You're nearly finished with your daily run when your heels starts to hurt. No matter how much you try to ignore it and power on, it just doesn't stop. A few days of rest might help, but if you don't notice any improvement, it may be time for a visit to your Bentonville podiatrist, Bryan M. Sheehan, DPM . Podiatrists are specially trained to diagnose and treat foot, ankle and leg issues, like these two common heel conditions that often affect runners.
The plantar fascia is a band of tissue that extends from your toes to your heel. When you strain this band, it becomes swollen and inflamed. Strain can occur for several reasons, such as tight calf muscles, running in old shoes that no longer provide adequate support, suddenly increasing the intensity of your running routine or even running on hard surfaces when you previously ran on softer surfaces.
Plantar fasciitis symptoms and treatment
If you have plantar fasciitis, you'll notice a stabbing pain in your heel that usually worsens in the morning and flares up after exercise. If you continue your usual training regimen and ignore the pain, the condition can become chronic. Plantar fasciitis is treated with rest. Although you can't run, walk for exercise, or use the treadmill, you can still swim or bike. Icing the heel can help reduce pain, as can stretching your calf muscles regularly. If your pain doesn't improve in two weeks, it's time to visit a podiatrist in Bentonville. Depending on the severity of the problem, he may prescribe anti-inflammatory medication, inject a steroid in your foot or recommend that you wear a splint and orthotics. In severe cases, surgery may be needed.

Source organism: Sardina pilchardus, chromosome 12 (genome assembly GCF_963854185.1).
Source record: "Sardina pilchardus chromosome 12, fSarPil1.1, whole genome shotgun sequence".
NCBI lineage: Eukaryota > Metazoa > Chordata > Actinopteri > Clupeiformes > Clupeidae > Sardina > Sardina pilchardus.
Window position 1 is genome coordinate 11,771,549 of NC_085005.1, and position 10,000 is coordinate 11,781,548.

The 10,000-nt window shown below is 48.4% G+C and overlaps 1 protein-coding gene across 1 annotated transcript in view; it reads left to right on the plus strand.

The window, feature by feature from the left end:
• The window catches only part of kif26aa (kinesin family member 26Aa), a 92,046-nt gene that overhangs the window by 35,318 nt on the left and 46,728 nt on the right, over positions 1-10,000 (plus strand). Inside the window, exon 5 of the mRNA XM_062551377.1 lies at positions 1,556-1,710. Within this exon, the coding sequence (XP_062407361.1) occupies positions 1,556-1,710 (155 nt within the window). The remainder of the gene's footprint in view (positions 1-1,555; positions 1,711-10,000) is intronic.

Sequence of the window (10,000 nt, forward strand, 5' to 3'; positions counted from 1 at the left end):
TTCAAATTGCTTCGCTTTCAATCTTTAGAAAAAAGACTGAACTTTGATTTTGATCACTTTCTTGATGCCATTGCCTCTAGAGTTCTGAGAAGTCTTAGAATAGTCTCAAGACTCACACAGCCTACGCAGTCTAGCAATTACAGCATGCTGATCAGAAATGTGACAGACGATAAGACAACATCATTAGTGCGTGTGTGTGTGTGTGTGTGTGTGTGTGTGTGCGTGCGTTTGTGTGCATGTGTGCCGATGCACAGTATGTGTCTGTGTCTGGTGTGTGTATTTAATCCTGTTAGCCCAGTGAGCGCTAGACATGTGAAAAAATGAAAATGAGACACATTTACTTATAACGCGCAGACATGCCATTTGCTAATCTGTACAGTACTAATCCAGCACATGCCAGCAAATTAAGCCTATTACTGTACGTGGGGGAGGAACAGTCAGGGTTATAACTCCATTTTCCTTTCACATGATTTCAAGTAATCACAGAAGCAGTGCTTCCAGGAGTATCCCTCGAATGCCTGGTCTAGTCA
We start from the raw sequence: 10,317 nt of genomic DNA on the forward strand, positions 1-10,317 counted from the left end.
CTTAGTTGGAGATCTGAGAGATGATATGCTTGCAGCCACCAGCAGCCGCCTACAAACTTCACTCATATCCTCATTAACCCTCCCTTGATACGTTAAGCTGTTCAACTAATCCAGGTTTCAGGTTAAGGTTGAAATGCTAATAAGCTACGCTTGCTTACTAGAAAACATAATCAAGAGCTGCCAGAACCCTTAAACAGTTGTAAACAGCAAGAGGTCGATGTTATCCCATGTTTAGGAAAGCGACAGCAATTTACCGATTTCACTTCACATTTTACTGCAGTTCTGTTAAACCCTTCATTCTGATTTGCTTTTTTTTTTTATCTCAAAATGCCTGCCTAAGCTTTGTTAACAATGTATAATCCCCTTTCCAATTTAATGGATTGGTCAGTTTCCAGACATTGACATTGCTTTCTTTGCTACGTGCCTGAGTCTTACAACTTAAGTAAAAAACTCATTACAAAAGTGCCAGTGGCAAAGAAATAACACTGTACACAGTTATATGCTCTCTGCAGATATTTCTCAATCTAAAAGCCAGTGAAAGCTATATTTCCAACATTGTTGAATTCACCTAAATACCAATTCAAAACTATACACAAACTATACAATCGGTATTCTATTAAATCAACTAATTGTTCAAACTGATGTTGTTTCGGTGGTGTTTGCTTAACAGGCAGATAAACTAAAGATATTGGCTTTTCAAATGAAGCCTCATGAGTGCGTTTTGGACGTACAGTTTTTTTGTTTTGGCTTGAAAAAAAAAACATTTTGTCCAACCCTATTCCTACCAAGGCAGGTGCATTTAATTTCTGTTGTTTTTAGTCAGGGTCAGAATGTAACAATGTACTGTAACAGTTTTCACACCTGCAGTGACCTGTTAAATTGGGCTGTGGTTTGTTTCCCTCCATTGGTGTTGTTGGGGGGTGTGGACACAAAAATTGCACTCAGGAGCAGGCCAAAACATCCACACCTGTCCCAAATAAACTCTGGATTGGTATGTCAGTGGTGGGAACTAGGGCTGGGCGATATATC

The Achilles tendon serves as the connection between your heel bone and your calf muscles. The tendon becomes inflamed when it's stressed, resulting in a condition called Achilles tendinitis. You can develop Achilles tendinitis if your running shoes aren't flexible enough, you increase the intensity or speed of your run, add hills to your routine, suddenly decide to increase the length of your runs or over train.
Achilles tendinitis symptoms and treatment
Achilles tendon pain usually occurs near your heel, but you might feel it anywhere along the length of the tendon. in addition to pain, you might notice that your heel is red and feels warm, or that there's a bump on the tendon. If you develop these symptoms, stop running, use over-the-counter anti-inflammatory medication and massage your heel and calf muscles. If these self-care measures don't help, see your podiatrist. He can prescribe medication to reduce inflammation and pain, make a referral to a physical therapist and fit you with orthotics. If pain continues, some people benefit from surgery to repair the Achilles tendon.
When heel pain keeps you from running, visit your Bentonville podiatrist at Ankle & Foot Centers of Mid-America. Call (479) 224-6411 to make an appointment. Pain doesn't have to keep you off the track.